My Pet Theory about Time

(Drafted on 17 January 2010.  Time flies!)

Ever heard about how time starts to go faster as we grow older?  I heard that when I was a kid and over the years, I begin to observe this phenomena myself.  As a kid, we could play for a really looong
time and find that it is only lunch time, and still have the whole afternoon to go.  Or in some cases, do some boring homework for a long time and still have even more to go.  We would check the time and it would only be 5mins into the homework session.

When we are in our teens, we start to experience our day go by a little faster.  Maybe it is because we cannot wait for the lessons to end or to get home to do what we want.  But by the time we go past our teens and reach our 20s, time continue to speed its way past.

This is my theory, a pet theory.  Time, is a product of our perception of our experiences as it happens.  But our experience and perception of time itself is coloured by our past experiences of time.  More accurately, it is compared unconsciously with our past experience of time.

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How About That Fish?

Recently when I was in Kuala Lumpur (KL) to speak at a conference, I had the opportunity to speak to a group of 50~60 nice folks from Kelantan, Malaysia.  Very friendly and lovely bunch I must say.

I noticed that some of the locals in KL were eating live seafood and so I quizzed them on how that relates to the first precept of non-killing.  After a very lively discussion, we concluded that eating live seafood crossed the line for non-killing.  Consider how the fishes were happily swimming around in the tanks … ok, maybe not so happily … but nonetheless, alive and swimming.  Then someone may come along to the restaurant and order a meal, resulting in one or more of them being killed for our consumption.  At that point, it became clear that the meal was quite the cause of death or at least the reason.  So far so good, as far as understanding how we relate to the first precept of non-killing.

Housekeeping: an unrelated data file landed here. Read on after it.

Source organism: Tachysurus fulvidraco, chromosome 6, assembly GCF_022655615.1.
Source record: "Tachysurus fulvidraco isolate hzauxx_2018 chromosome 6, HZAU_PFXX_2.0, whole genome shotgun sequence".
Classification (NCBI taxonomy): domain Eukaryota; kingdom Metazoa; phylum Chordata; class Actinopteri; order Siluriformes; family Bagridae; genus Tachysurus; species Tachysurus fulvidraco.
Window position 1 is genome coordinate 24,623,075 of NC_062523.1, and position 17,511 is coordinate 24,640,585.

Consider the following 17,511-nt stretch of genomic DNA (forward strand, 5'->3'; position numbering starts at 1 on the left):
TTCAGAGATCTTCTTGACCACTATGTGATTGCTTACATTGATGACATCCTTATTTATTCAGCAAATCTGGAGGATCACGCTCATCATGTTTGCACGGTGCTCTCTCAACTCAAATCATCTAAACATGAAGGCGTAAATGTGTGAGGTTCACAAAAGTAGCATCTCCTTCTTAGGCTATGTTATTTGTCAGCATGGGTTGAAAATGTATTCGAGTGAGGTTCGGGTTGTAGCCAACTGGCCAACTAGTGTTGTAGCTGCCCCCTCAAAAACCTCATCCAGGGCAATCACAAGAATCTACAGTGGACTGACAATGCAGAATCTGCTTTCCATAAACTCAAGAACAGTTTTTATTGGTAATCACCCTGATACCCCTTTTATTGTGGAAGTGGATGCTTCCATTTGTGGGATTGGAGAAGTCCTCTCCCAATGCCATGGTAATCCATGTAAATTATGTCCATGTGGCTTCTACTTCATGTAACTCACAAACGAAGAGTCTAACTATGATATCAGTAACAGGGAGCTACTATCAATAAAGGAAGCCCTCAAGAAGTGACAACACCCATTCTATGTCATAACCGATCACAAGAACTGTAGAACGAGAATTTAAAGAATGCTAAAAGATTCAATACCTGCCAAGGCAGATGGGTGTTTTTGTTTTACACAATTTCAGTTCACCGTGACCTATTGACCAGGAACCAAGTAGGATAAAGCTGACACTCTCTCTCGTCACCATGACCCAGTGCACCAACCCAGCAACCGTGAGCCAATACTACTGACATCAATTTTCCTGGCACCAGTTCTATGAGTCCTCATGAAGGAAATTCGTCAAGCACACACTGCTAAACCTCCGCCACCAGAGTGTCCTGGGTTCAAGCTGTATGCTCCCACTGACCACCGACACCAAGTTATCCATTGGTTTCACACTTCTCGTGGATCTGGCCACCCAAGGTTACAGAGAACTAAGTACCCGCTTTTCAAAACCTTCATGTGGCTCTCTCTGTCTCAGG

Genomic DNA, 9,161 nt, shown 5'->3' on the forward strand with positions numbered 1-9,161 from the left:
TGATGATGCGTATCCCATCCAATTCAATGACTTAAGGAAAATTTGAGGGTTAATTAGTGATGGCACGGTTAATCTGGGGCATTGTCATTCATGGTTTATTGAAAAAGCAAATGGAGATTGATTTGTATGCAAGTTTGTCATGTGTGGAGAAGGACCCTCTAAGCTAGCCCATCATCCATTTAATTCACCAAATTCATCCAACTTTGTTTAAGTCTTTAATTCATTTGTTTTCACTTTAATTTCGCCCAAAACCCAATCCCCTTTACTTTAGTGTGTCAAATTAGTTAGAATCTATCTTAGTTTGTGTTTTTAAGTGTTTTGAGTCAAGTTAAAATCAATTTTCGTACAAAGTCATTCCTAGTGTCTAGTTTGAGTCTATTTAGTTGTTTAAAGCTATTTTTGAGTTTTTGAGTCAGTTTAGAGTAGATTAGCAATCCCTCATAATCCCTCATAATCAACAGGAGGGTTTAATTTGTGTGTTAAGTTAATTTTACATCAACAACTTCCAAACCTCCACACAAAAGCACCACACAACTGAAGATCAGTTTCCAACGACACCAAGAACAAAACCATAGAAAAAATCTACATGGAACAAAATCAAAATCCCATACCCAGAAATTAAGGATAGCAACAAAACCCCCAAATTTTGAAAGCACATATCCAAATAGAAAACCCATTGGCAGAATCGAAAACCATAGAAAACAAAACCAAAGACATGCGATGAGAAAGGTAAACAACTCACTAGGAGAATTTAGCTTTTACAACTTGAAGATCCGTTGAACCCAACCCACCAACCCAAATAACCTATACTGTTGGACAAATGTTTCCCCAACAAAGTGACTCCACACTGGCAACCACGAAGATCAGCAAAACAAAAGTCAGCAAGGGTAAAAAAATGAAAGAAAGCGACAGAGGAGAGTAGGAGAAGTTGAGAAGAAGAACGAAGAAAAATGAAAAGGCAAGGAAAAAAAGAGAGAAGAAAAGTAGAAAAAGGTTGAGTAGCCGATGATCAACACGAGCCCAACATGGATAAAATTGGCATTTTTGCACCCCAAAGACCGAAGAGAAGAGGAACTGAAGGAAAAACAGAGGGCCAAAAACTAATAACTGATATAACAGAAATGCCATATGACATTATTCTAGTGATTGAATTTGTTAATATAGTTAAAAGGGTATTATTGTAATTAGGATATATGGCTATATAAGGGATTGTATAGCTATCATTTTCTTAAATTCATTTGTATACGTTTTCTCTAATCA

Then someone pointed out that sometimes, actually most of the time, only one person do the ordering, so perhaps he is the only person bearing the karma of killing.  I threw it open to the floor for discussion and went through a few possible scenarios regarding the causal consequences of the meal.

Case A: Person ordering get 100% of killing karma, while the eaters get none.
Case B: Person ordering get a majority percentage of say N% of killing karma, while the rest share in the 100% – N% of killing karma.
Case C: Everyone gets an equal share of the killing karma.  So if there were five diners, each get 20%.

Then someone further suggest that those who eat more, should be more responsible!  So the formulae became

Case A: Person ordering get 100% of killing karma, while the eaters get none.
Case B1: Person ordering get a majority percentage of
say N% of killing karma, while the rest share in the 100% – N% of killing karma.
Case B2: Person ordering get a majority percentage of say N% of killing karma, while the rest share in the 100% – N% of killing karma on a pro-rata or weighted basis.
Case C1: Everyone gets an equal share of the killing karma.  So if there were five diners, each get 20%.
Case C2: Everyone gets a share of the killing karma depending on the amount they ate.

Things were getting complex!  In the end, we simplified and just considered the original three cases, although as you will see, the reasonings for each case would lead us to similar conclusions.  Bear in mind that we did not assume any of the case to be the actual mechanism behind how karma would or should work out; we simply cover all possible scenarios as much as we can.  So for the following analysis, we then look at each case and say, if this were true, how would or should we act differently?